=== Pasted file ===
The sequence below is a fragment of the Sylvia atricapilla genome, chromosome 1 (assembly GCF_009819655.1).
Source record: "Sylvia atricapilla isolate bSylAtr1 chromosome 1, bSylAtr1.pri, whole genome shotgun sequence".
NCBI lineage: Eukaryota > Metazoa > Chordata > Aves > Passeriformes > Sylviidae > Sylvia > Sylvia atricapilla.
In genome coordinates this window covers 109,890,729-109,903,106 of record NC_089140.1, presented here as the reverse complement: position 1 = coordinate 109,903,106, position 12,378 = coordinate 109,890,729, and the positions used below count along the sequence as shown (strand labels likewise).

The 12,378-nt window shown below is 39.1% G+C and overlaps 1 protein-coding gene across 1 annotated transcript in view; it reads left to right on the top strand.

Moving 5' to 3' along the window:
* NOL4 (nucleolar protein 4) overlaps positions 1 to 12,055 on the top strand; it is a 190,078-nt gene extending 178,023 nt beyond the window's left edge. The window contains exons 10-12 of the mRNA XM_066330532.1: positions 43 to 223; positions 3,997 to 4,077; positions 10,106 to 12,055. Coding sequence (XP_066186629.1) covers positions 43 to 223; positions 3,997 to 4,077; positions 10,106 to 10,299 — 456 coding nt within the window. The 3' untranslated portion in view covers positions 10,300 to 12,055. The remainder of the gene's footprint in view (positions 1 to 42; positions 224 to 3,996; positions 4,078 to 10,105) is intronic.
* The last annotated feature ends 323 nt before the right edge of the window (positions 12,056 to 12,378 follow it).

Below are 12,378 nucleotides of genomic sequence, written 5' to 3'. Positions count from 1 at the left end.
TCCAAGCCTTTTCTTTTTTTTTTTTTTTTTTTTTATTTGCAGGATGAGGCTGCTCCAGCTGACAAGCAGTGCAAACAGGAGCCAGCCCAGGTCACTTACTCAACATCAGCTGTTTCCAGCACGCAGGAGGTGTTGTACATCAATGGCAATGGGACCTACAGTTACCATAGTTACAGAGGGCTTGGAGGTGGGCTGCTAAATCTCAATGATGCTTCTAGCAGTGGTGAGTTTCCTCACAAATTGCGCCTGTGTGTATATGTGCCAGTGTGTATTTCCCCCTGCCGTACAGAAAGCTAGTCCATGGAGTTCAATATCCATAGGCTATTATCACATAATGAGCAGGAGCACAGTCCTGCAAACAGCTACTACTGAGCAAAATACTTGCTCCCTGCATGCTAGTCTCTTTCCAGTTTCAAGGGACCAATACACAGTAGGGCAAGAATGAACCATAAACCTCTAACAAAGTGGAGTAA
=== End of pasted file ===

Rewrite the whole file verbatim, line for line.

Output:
The sequence below is a fragment of the Sylvia atricapilla genome, chromosome 1 (assembly GCF_009819655.1).
Source record: "Sylvia atricapilla isolate bSylAtr1 chromosome 1, bSylAtr1.pri, whole genome shotgun sequence".
NCBI lineage: Eukaryota > Metazoa > Chordata > Aves > Passeriformes > Sylviidae > Sylvia > Sylvia atricapilla.
In genome coordinates this window covers 109,890,729-109,903,106 of record NC_089140.1, presented here as the reverse complement: position 1 = coordinate 109,903,106, position 12,378 = coordinate 109,890,729, and the positions used below count along the sequence as shown (strand labels likewise).

The 12,378-nt window shown below is 39.1% G+C and overlaps 1 protein-coding gene across 1 annotated transcript in view; it reads left to right on the top strand.

Moving 5' to 3' along the window:
* NOL4 (nucleolar protein 4) overlaps positions 1 to 12,055 on the top strand; it is a 190,078-nt gene extending 178,023 nt beyond the window's left edge. The window contains exons 10-12 of the mRNA XM_066330532.1: positions 43 to 223; positions 3,997 to 4,077; positions 10,106 to 12,055. Coding sequence (XP_066186629.1) covers positions 43 to 223; positions 3,997 to 4,077; positions 10,106 to 10,299 — 456 coding nt within the window. The 3' untranslated portion in view covers positions 10,300 to 12,055. The remainder of the gene's footprint in view (positions 1 to 42; positions 224 to 3,996; positions 4,078 to 10,105) is intronic.
* The last annotated feature ends 323 nt before the right edge of the window (positions 12,056 to 12,378 follow it).

Below are 12,378 nucleotides of genomic sequence, written 5' to 3'. Positions count from 1 at the left end.
TCCAAGCCTTTTCTTTTTTTTTTTTTTTTTTTTTATTTGCAGGATGAGGCTGCTCCAGCTGACAAGCAGTGCAAACAGGAGCCAGCCCAGGTCACTTACTCAACATCAGCTGTTTCCAGCACGCAGGAGGTGTTGTACATCAATGGCAATGGGACCTACAGTTACCATAGTTACAGAGGGCTTGGAGGTGGGCTGCTAAATCTCAATGATGCTTCTAGCAGTGGTGAGTTTCCTCACAAATTGCGCCTGTGTGTATATGTGCCAGTGTGTATTTCCCCCTGCCGTACAGAAAGCTAGTCCATGGAGTTCAATATCCATAGGCTATTATCACATAATGAGCAGGAGCACAGTCCTGCAAACAGCTACTACTGAGCAAAATACTTGCTCCCTGCATGCTAGTCTCTTTCCAGTTTCAAGGGACCAATACACAGTAGGGCAAGAATGAACCATAAACCTCTAACAAAGTGGAGTAA